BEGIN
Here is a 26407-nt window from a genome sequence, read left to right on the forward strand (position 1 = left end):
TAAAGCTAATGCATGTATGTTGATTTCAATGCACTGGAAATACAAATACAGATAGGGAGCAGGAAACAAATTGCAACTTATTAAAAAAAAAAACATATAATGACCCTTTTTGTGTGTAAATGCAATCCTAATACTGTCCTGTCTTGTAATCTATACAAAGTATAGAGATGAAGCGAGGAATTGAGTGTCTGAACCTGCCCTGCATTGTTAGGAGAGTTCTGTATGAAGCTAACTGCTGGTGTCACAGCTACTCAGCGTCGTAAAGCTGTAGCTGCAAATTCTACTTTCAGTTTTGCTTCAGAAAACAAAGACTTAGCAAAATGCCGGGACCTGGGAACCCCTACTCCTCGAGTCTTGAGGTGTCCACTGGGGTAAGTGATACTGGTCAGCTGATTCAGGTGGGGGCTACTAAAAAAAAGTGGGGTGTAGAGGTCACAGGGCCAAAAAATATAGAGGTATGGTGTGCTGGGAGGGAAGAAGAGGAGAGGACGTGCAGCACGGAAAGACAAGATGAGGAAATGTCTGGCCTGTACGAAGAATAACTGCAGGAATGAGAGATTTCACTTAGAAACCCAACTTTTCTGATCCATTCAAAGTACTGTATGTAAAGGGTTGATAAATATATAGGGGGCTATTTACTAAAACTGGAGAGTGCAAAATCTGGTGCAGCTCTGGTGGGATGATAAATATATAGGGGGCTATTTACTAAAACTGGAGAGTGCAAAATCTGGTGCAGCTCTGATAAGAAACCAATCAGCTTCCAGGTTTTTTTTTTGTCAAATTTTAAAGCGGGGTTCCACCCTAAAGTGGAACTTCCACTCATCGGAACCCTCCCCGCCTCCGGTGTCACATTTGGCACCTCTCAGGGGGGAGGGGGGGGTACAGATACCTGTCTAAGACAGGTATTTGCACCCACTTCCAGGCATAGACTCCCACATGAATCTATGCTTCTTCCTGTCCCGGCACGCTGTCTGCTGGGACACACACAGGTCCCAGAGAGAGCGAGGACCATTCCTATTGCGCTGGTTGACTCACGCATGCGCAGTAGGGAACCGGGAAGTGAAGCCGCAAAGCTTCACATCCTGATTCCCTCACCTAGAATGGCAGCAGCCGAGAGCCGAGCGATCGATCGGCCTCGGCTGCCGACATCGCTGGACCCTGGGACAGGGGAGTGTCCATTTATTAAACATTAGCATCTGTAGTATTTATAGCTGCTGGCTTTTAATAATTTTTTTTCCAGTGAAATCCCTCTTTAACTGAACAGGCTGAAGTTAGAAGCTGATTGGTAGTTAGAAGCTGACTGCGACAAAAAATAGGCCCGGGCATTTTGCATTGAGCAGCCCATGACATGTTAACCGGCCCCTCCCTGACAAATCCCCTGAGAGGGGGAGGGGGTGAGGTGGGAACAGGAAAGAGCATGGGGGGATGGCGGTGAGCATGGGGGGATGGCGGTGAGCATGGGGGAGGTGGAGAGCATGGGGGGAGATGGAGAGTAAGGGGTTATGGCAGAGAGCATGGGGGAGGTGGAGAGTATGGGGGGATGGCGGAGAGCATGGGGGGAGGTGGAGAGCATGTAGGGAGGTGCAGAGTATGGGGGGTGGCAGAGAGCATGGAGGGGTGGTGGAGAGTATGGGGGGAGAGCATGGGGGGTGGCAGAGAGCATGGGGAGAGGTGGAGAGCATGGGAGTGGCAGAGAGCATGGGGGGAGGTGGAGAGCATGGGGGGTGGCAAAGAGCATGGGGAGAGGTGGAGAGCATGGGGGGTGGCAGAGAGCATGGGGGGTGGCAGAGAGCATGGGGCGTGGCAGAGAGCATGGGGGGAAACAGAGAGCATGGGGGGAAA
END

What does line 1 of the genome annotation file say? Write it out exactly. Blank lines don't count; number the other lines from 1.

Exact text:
Here is a 26407-nt window from a genome sequence, read left to right on the forward strand (position 1 = left end):